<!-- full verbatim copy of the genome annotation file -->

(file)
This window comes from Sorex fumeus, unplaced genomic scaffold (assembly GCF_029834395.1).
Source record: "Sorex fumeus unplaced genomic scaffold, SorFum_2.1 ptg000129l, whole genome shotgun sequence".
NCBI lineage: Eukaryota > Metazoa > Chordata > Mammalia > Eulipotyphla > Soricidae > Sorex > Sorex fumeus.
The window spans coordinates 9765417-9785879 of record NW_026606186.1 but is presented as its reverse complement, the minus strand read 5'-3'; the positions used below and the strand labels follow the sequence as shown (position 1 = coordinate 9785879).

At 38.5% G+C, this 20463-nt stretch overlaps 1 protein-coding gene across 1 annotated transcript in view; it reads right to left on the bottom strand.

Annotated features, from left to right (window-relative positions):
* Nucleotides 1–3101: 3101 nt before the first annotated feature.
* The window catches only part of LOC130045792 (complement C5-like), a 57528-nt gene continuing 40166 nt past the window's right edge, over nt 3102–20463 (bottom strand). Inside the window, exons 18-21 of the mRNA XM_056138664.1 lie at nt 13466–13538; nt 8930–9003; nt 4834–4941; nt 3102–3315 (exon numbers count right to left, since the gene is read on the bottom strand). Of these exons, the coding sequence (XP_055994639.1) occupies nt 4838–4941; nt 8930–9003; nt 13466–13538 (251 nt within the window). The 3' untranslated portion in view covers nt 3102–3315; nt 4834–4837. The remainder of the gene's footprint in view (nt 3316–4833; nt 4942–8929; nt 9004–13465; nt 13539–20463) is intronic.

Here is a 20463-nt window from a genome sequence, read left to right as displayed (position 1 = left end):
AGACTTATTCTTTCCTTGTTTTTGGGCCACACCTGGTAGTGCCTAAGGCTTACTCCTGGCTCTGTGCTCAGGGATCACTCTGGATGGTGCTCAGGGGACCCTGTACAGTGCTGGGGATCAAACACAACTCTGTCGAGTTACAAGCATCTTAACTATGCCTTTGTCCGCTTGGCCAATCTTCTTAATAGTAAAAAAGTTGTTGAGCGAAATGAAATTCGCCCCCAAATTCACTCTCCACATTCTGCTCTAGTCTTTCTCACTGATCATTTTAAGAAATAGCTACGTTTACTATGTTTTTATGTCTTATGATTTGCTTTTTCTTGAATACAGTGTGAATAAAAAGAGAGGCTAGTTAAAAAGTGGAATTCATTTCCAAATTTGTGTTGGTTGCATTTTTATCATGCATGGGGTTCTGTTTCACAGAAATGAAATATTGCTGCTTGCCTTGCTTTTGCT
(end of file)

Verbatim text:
This window comes from Sorex fumeus, unplaced genomic scaffold (assembly GCF_029834395.1).
Source record: "Sorex fumeus unplaced genomic scaffold, SorFum_2.1 ptg000129l, whole genome shotgun sequence".
NCBI lineage: Eukaryota > Metazoa > Chordata > Mammalia > Eulipotyphla > Soricidae > Sorex > Sorex fumeus.
The window spans coordinates 9765417-9785879 of record NW_026606186.1 but is presented as its reverse complement, the minus strand read 5'-3'; the positions used below and the strand labels follow the sequence as shown (position 1 = coordinate 9785879).

At 38.5% G+C, this 20463-nt stretch overlaps 1 protein-coding gene across 1 annotated transcript in view; it reads right to left on the bottom strand.

Annotated features, from left to right (window-relative positions):
* Nucleotides 1–3101: 3101 nt before the first annotated feature.
* The window catches only part of LOC130045792 (complement C5-like), a 57528-nt gene continuing 40166 nt past the window's right edge, over nt 3102–20463 (bottom strand). Inside the window, exons 18-21 of the mRNA XM_056138664.1 lie at nt 13466–13538; nt 8930–9003; nt 4834–4941; nt 3102–3315 (exon numbers count right to left, since the gene is read on the bottom strand). Of these exons, the coding sequence (XP_055994639.1) occupies nt 4838–4941; nt 8930–9003; nt 13466–13538 (251 nt within the window). The 3' untranslated portion in view covers nt 3102–3315; nt 4834–4837. The remainder of the gene's footprint in view (nt 3316–4833; nt 4942–8929; nt 9004–13465; nt 13539–20463) is intronic.

Here is a 20463-nt window from a genome sequence, read left to right as displayed (position 1 = left end):
AGACTTATTCTTTCCTTGTTTTTGGGCCACACCTGGTAGTGCCTAAGGCTTACTCCTGGCTCTGTGCTCAGGGATCACTCTGGATGGTGCTCAGGGGACCCTGTACAGTGCTGGGGATCAAACACAACTCTGTCGAGTTACAAGCATCTTAACTATGCCTTTGTCCGCTTGGCCAATCTTCTTAATAGTAAAAAAGTTGTTGAGCGAAATGAAATTCGCCCCCAAATTCACTCTCCACATTCTGCTCTAGTCTTTCTCACTGATCATTTTAAGAAATAGCTACGTTTACTATGTTTTTATGTCTTATGATTTGCTTTTTCTTGAATACAGTGTGAATAAAAAGAGAGGCTAGTTAAAAAGTGGAATTCATTTCCAAATTTGTGTTGGTTGCATTTTTATCATGCATGGGGTTCTGTTTCACAGAAATGAAATATTGCTGCTTGCCTTGCTTTTGCT